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Veterans Day Special: HSA Considerations for Veterans During Open Enrollment

Many veterans have access to VA health benefits, and many of those veterans are now employees with the option to enroll in a High Deductible Health Plan (HDHP) paired with a Health Savings Account (HSA) during this open enrollment season.

The general rule for HSA eligibility is employees cannot make or receive HSA contributions if they are covered under another medical plan that is not a HDHP. Needless to say, VA coverage does not qualify as a HDHP.

This brings us to a very important question for veteran employees on this Veterans Day:

 How Does a Veteran’s Access to VA Benefits Affect HSA Eligibility?

  • Special Rule: VA Eligibility Not Disqualifying Coverage

The IRS’s special rule for veterans provides that mere eligibility for VA benefits is not disqualifying coverage for purposes of HSA eligibility—despite the fact that VA benefits are not subject to the minimum HDHP deductible. This is a sharp contrast from the general rule that any pre-deductible coverage blocks HSA eligibility.

This special rule prevents nearly the entire veteran population from being blocked from making or receiving HSA contributions because of their ability to access VA services. However, as described below, some veterans who utilize their VA benefits will temporarily lose HSA eligibility.

  • Veterans Who Access VA Benefits: Three-Month Block on HSA Eligibility

Except as described in the section blow, veterans who actually receive medical benefits from the VA do lose HSA eligibility. The IRS rules provide that individuals are not HSA-eligible if they received medical benefits from the VA at any time during the previous three months.

Again, veterans must actually access VA benefits for this three-month block on HSA eligibility to apply. Mere eligibility for VA benefits is not disqualifying coverage.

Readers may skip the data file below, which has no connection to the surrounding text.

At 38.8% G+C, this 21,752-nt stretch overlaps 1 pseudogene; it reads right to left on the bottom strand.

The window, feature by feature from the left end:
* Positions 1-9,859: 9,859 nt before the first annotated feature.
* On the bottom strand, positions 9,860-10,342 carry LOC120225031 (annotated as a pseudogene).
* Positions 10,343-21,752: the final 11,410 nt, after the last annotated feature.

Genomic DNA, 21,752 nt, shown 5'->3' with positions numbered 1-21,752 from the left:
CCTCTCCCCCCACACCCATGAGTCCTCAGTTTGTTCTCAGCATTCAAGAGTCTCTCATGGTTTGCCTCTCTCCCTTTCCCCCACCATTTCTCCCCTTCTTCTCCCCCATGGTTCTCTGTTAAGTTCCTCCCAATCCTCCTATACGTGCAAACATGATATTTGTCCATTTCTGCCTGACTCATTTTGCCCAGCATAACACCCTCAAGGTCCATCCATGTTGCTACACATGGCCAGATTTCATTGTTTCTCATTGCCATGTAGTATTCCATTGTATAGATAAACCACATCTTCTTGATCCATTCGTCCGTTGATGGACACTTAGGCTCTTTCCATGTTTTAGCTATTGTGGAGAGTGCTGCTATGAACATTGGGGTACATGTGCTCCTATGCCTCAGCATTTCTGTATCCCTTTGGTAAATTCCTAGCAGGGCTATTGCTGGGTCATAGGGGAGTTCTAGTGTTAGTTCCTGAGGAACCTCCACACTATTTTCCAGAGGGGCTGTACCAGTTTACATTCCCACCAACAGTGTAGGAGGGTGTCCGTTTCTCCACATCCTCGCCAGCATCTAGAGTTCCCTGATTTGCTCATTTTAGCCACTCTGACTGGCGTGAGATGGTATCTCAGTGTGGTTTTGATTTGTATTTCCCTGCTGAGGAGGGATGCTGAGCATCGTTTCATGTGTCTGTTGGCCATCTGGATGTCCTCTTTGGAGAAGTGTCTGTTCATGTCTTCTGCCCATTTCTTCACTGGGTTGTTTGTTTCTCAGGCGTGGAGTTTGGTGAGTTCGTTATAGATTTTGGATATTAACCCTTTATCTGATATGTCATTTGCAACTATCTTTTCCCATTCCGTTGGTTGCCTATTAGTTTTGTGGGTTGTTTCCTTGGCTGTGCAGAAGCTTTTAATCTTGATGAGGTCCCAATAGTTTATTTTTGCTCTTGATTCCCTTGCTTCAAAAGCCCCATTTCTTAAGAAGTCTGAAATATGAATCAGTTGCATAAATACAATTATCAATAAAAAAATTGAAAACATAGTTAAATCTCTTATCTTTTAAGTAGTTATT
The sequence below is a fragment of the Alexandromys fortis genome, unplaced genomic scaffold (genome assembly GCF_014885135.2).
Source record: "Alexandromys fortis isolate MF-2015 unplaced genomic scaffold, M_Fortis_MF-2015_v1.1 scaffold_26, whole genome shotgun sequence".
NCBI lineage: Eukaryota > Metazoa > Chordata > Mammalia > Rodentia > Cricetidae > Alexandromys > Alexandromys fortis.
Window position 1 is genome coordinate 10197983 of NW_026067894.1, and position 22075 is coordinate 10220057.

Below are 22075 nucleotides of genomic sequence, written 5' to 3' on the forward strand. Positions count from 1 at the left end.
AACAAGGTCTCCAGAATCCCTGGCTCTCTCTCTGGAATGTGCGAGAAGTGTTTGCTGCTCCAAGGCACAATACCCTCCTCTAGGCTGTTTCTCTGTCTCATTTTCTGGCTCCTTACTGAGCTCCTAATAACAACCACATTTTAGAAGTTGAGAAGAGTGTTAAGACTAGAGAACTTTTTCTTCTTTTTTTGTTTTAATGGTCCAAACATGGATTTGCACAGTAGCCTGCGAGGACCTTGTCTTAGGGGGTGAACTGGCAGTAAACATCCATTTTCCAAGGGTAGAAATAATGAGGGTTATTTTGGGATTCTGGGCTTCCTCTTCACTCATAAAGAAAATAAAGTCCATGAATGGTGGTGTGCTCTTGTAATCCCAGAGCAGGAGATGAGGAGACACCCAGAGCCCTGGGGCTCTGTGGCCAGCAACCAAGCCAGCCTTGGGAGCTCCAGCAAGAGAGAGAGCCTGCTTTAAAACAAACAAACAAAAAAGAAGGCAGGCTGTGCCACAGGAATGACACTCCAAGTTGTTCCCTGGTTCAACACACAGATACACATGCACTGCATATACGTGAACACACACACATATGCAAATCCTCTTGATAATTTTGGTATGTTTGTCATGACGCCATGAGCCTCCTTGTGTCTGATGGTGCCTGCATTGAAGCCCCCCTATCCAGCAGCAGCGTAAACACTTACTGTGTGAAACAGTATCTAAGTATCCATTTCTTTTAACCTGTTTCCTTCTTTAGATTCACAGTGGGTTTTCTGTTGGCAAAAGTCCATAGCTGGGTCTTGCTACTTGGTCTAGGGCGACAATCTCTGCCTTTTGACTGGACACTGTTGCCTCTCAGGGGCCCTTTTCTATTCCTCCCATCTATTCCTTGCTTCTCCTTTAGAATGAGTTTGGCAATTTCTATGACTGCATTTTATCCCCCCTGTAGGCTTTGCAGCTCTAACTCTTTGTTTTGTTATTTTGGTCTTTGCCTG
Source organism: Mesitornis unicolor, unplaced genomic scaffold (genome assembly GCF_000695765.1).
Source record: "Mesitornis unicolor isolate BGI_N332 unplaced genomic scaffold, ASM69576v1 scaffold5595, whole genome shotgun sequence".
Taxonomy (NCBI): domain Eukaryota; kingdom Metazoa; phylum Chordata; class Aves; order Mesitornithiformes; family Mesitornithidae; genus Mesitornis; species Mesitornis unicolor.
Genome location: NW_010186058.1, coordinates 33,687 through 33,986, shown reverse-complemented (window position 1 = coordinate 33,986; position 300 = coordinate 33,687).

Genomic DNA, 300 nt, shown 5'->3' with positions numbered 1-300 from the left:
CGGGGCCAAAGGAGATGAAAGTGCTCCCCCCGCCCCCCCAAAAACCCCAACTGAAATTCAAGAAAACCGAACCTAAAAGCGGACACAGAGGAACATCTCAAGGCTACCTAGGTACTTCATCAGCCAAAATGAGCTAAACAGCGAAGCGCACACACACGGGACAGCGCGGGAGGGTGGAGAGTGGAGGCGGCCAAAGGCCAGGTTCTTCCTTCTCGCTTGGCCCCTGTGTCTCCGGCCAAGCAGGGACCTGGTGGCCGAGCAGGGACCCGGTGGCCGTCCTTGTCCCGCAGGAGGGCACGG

• Veterans with Service-Connected Disabilities: Three-Month Rule Does Not Apply

In 2015, Congress passed a new law designed to enhance HSA eligibility for veterans with service-connected disabilities. The modification permits veterans enrolled in a HDHP (with no other disqualifying coverage) and who have a service-connected disability to make or receive HSA contributions regardless of if or when they received VA benefits.

Subsequent guidance from the IRS has confirmed that all VA services provided to a veteran with a service-connected disability are deemed to be provided for the veteran’s service-connected disability. This means that VA benefits will never be disqualifying coverage for veterans with a service-connected disability—even if the VA services are unrelated to the veteran’s service-connected disability.

Bottom Line: Veterans with a service-connected disability are not blocked from HSA eligibility, even if they accessed VA benefits in the prior three months.

Check out my September 27, 2018 ABD Office Hours Webinar Go All the Way with HSA: Everything HDHP/HSA You Need to Know for more details.

Contact Brian Gilmore at brian.gilmore [at] newfront.com for more info/questions!


About the author

Brian Gilmore

Brian Gilmore is the Lead Benefits Counsel at Newfront. He assists clients on a wide variety of employee benefits compliance issues. The primary areas of his practice include ERISA, ACA, COBRA, HIPAA, Section 125 Cafeteria Plans, and 401(k) plans. Brian also presents regularly at trade events and in webinars on current hot topics in employee benefits law.


The information provided is of a general nature and an educational resource. It is not intended to provide advice or address the situation of any particular individual or entity. Any recipient shall be responsible for the use to which it puts this document. Newfront shall have no liability for the information provided. While care has been taken to produce this document, Newfront does not warrant, represent or guarantee the completeness, accuracy, adequacy, or fitness with respect to the information contained in this document. The information provided does not reflect new circumstances, or additional regulatory and legal changes. The issues addressed may have legal, financial, and health implications, and we recommend you speak to your legal, financial, and health advisors before acting on any of the information provided.

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